Session C engineering lab visits start with robotics by Robogals

The first science visit for the Session C engineering and advanced manufacturing group ‘Newton’, was a visit to ANU’s College of Engineering and Computer Sciences. Here Matthew (an NYSF 2012 alumnus) and Theresa, an ANU Physics undergraduate and an ADFA UNSW Mechanical Engineering undergraduate respectively, ran the workshop on behalf of Robogals. Robogals is a student-volunteer based organisation that encourages primary and secondary school girls to get into engineering and technology, through workshops such as the one delivered for the NYSF.

The robots used in the workshop were Lego Mind-Storms, and although most of the group had used them before, the session was anything but ordinary for the young scientists. The first exercise was to demonstrate how exact instructions had to be for a low-level thinking machine to process. One participant, the ‘programmer’, had to instruct two others to draw a symbol they had never seen, with their eyes closed. Whilst one ‘robot’ participant managed to do a fairly accurate job, the other ‘robot’ became a little confused by the programmer’s instructions…

The robot-participant attempts

Next, they flashed coloured cards in front of the robots’ sensors to instruct it which way to move, which was the basis of the program they went on to start using. The group’s goal was to program their robots to complete a maze, with all successfully completing the task. From here, the instructors showed the participants how to modify the program so the robot now created sound when its sensor moved over a certain colour. Suddenly the engineers were musicians as they began replicating nursery rhyme tunes!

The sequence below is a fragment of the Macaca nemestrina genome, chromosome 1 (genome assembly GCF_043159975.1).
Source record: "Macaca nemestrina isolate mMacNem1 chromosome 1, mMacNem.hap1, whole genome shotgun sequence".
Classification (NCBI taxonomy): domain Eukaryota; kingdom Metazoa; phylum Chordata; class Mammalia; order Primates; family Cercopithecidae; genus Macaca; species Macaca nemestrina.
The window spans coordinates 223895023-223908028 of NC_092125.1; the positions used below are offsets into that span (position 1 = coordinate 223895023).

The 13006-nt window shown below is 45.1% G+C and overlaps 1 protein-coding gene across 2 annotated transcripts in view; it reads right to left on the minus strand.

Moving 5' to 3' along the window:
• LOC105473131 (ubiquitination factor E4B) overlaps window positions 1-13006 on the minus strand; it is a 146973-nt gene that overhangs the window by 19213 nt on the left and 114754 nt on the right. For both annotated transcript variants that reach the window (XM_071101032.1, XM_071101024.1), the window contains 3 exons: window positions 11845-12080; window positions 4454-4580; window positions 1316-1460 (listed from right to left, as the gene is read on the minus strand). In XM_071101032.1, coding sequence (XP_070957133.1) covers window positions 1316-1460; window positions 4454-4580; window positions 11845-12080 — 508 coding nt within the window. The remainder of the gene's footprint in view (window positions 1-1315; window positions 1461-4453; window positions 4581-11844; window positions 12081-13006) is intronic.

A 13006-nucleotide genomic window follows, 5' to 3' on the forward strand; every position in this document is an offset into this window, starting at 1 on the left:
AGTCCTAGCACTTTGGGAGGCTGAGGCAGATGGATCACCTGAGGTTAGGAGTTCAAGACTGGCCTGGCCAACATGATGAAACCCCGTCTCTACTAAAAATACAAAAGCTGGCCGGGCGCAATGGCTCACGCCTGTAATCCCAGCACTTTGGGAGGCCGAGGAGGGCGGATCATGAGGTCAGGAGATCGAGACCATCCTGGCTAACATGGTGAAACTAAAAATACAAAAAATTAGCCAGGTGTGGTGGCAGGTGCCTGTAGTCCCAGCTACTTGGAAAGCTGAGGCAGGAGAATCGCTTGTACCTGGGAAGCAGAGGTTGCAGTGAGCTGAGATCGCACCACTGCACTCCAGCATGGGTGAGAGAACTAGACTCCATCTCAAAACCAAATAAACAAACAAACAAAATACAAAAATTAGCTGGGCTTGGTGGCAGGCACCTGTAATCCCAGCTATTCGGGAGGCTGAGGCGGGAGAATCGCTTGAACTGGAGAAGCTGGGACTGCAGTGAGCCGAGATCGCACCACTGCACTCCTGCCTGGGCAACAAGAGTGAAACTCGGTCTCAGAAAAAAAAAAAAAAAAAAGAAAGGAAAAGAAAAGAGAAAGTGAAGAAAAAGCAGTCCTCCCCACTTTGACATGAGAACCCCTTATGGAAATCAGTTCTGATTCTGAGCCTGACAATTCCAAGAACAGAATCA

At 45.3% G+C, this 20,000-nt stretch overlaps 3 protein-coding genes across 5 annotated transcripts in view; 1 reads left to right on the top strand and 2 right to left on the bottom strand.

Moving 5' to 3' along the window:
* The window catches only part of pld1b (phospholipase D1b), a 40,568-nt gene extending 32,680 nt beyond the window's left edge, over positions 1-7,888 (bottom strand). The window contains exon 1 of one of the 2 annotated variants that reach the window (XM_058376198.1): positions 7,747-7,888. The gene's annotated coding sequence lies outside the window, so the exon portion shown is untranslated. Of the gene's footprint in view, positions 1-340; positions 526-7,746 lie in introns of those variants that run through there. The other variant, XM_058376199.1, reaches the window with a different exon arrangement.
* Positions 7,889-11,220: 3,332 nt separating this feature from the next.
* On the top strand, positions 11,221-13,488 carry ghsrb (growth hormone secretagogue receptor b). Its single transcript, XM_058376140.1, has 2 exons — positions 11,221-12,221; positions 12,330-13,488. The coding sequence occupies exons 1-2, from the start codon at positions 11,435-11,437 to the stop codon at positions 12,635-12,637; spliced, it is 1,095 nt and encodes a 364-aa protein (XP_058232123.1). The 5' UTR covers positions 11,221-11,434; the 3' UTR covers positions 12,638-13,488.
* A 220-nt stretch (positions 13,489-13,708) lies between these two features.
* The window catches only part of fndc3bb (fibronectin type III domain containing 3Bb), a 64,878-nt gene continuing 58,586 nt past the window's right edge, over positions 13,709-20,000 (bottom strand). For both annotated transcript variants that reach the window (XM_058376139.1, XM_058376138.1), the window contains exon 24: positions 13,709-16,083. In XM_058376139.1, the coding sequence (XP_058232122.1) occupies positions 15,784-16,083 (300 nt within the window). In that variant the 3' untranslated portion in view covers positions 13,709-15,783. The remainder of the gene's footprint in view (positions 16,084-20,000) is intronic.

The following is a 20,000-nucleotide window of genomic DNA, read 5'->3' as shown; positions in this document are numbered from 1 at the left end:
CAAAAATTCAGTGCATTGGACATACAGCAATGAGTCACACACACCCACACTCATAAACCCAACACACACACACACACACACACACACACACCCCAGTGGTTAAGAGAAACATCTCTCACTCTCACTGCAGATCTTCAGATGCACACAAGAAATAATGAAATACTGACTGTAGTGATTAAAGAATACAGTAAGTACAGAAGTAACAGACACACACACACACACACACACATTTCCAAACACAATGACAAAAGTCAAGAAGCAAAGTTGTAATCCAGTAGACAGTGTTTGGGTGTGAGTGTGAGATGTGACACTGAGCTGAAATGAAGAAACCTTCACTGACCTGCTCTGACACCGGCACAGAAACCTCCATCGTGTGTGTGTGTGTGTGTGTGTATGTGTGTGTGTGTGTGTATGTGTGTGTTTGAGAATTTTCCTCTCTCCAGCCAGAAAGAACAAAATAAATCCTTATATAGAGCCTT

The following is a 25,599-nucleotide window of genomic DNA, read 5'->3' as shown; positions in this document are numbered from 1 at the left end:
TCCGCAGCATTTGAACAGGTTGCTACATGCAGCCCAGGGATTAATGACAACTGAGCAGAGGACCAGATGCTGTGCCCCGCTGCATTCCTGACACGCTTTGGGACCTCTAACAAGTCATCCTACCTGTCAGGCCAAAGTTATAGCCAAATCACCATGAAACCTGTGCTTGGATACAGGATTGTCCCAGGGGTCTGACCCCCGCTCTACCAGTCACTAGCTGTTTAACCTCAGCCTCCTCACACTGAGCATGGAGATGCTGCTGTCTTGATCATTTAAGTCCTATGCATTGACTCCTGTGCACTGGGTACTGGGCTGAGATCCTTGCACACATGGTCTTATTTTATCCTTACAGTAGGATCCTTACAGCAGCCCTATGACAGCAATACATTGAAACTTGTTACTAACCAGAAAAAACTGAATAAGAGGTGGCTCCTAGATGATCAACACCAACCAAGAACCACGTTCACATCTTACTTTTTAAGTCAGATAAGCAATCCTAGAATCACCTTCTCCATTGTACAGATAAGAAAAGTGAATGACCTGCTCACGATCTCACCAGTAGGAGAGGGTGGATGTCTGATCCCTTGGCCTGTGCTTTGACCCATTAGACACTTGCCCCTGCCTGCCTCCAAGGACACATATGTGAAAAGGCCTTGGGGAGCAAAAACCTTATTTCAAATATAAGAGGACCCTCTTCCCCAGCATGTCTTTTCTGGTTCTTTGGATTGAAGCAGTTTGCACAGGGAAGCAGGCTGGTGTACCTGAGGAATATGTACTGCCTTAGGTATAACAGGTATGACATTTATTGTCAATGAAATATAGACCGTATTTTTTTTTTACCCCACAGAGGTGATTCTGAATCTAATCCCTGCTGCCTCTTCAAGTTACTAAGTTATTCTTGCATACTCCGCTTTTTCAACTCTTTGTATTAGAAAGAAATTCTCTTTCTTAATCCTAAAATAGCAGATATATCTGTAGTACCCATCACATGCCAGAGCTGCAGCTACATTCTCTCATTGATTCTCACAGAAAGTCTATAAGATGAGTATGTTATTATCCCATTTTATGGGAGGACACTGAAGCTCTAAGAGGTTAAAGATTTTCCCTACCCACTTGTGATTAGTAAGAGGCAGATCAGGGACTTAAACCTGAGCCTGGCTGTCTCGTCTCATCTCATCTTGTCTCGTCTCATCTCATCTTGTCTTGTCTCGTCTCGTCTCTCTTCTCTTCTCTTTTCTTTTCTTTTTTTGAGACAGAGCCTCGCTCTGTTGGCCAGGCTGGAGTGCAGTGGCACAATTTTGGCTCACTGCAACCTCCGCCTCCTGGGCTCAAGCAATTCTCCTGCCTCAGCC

Matthew brainstorming with the group

The last half hour was special to the group, as they were given the opportunity to problem solve concepts set by the presenters. Matthew worked with a group to figure out a way to program the robots as an etch’n’sketch, combining their usual program with paint and having the robot’s trajectory tracked on the screen. Theresa was helping the students figure out a way to program the robots to follow their hand movements. Both groups were brainstorming ideas, and going through the trial and error process to figure a solution. Although the groups did run out of time to complete their projects, they agreed this section of the afternoon was definitely the most challenging, having never been given this opportunity when using the robots before.

To find out more about Robogals, check out their website:

The Lego Mind-Storm

Meg Stegeman, Communications Intern NYSF 2017 Session C and NYSF Alumna 2014